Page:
While recidivism rates are not necessarily directly comparable, in Sweden, where they have just closed four prisons due to a massive drop in prison admissions, their recidivism rate is by any measure lower than that of the US. To prevent recidivism, part of the solution has to be ensuring that ex-prisoners are employed, or at the very least employable, and focusing on eliminating the need for former convicts to resort to crime to make a living.

Simmering under the huge incarceration rate is the massive ethnic disparity in sentencing. According to one study, one in three African American men will go to prison at some point in their lives, and they receive sentences nearly 20 percent longer than white men, for similar crimes. As Hardisty’s article states, it is impossible to “not conclude that these policies, and those who defend them, are racially motivated.” Furthermore, this glaring inequality filters back into society, with ex-felons finding employment out of reach. In some states, the disenfranchisement of ex-felons can even determine electoral outcomes, as might have been the case in the recent elections in Virginia.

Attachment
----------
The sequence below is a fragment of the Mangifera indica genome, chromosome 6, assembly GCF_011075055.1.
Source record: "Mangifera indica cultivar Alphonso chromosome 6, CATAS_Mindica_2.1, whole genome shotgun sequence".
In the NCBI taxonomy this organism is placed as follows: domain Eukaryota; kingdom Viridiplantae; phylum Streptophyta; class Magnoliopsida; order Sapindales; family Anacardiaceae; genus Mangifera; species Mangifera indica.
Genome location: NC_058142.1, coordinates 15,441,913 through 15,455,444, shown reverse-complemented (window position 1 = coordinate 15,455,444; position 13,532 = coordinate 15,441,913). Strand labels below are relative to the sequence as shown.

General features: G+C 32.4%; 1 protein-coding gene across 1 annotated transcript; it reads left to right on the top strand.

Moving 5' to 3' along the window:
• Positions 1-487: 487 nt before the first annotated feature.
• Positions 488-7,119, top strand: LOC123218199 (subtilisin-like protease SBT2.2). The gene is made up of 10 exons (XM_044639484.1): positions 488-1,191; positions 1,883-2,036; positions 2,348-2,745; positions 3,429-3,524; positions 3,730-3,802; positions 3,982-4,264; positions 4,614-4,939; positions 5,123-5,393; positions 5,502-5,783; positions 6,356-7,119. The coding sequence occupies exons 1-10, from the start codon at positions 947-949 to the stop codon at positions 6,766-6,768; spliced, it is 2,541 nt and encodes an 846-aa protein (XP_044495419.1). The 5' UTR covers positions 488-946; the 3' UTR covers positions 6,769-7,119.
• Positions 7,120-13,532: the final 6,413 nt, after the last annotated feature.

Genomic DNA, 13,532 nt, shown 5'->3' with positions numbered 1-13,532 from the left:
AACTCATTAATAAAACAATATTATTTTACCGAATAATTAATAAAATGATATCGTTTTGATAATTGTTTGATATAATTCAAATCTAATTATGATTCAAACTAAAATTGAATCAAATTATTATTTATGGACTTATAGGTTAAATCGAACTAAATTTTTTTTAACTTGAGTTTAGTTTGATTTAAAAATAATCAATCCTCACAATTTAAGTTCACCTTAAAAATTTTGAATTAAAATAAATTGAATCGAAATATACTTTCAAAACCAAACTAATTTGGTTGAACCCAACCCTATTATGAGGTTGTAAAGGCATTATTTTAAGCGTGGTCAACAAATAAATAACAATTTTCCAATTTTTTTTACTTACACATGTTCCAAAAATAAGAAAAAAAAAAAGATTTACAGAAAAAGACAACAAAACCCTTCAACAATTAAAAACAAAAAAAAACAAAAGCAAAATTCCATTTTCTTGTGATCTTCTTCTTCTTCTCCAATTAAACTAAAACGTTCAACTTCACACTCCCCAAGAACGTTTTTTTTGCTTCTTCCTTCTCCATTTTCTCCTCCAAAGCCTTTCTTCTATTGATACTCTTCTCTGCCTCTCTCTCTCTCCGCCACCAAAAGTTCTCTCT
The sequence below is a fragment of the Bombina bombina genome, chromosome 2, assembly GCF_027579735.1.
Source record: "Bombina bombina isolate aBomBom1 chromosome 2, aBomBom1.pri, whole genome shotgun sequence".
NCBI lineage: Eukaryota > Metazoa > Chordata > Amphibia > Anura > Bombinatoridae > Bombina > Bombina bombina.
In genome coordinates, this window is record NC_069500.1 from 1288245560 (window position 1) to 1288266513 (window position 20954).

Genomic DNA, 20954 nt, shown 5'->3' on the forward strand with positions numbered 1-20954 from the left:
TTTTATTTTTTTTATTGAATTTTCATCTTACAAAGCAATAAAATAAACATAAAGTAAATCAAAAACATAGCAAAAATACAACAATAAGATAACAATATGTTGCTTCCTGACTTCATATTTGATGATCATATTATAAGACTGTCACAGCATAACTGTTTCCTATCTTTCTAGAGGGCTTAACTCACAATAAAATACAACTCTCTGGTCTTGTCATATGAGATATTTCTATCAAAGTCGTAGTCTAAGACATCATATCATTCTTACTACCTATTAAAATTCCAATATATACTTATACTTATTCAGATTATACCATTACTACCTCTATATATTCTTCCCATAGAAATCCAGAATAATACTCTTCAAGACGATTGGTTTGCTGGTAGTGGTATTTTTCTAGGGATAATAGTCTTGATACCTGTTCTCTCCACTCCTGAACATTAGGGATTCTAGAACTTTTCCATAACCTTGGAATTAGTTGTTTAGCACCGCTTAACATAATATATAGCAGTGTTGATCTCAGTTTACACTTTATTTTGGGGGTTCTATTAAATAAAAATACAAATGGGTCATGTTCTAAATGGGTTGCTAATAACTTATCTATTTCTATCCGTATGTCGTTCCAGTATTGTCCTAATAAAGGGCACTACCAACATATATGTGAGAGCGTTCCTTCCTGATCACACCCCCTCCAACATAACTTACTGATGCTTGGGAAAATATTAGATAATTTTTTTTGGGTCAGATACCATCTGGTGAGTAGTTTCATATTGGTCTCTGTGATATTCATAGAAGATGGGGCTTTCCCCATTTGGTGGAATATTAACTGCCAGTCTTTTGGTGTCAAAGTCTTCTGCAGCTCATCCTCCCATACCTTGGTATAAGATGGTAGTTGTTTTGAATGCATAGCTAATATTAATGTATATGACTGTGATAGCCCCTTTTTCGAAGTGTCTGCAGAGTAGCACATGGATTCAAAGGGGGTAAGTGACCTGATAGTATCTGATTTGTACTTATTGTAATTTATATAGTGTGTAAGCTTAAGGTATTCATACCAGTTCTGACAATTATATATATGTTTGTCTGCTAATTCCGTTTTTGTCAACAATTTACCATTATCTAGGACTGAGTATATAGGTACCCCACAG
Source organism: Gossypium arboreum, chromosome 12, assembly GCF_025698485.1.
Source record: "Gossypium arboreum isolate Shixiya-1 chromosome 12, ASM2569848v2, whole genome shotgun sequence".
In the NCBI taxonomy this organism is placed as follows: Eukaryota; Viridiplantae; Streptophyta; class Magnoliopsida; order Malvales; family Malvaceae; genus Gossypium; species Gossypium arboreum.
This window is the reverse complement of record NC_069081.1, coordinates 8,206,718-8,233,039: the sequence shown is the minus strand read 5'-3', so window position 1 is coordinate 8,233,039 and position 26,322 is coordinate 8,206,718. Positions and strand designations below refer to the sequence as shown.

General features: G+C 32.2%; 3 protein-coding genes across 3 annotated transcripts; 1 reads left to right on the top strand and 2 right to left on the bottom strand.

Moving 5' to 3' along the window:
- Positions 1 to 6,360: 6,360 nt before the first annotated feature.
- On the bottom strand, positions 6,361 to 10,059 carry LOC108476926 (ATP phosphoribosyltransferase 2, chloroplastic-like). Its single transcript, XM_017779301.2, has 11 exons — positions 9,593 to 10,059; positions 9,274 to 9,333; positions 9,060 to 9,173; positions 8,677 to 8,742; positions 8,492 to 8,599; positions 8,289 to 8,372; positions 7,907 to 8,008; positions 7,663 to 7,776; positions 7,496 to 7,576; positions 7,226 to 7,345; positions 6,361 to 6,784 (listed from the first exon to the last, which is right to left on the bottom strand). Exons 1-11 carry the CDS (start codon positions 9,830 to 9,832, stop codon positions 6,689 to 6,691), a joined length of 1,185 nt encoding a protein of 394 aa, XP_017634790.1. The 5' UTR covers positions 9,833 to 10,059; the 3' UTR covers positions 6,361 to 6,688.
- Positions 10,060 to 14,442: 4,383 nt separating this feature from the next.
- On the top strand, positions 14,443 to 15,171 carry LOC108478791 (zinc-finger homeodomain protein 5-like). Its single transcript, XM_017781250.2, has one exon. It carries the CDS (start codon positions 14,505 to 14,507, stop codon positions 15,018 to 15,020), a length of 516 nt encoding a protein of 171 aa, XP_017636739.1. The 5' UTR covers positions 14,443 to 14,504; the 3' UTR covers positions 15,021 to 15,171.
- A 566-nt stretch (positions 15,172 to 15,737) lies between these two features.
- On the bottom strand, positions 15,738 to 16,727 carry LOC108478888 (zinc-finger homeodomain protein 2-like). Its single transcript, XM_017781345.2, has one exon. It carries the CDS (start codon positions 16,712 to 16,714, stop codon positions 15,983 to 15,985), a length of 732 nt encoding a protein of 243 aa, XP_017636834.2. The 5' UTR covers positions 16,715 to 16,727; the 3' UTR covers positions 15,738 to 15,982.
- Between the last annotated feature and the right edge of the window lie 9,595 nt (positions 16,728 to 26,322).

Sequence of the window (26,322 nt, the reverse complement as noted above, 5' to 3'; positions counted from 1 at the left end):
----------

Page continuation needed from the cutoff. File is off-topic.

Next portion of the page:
Underlying possible changes to the role of the criminal justice system, is the need to make reforms that tackle crime in the long term, through, as Hardisty puts it, “the creation of jobs, housing, economic opportunity, and universal health care that includes treatment for addictions.”

Political advantages of longer prison sentences aside, the continuously increasing incarceration rates are imposing enormous monetary costs on individual states. In many states, funding the prison system is becoming a substantial burden in its own right. Perhaps we can take this opportunity to reform the criminal justice system, and possibly go further to redirect “attention to the root causes of crime, such as poverty, abuse, addiction, and lack of opportunity, and by challenging the demonization and scapegoating of ‘criminals.’”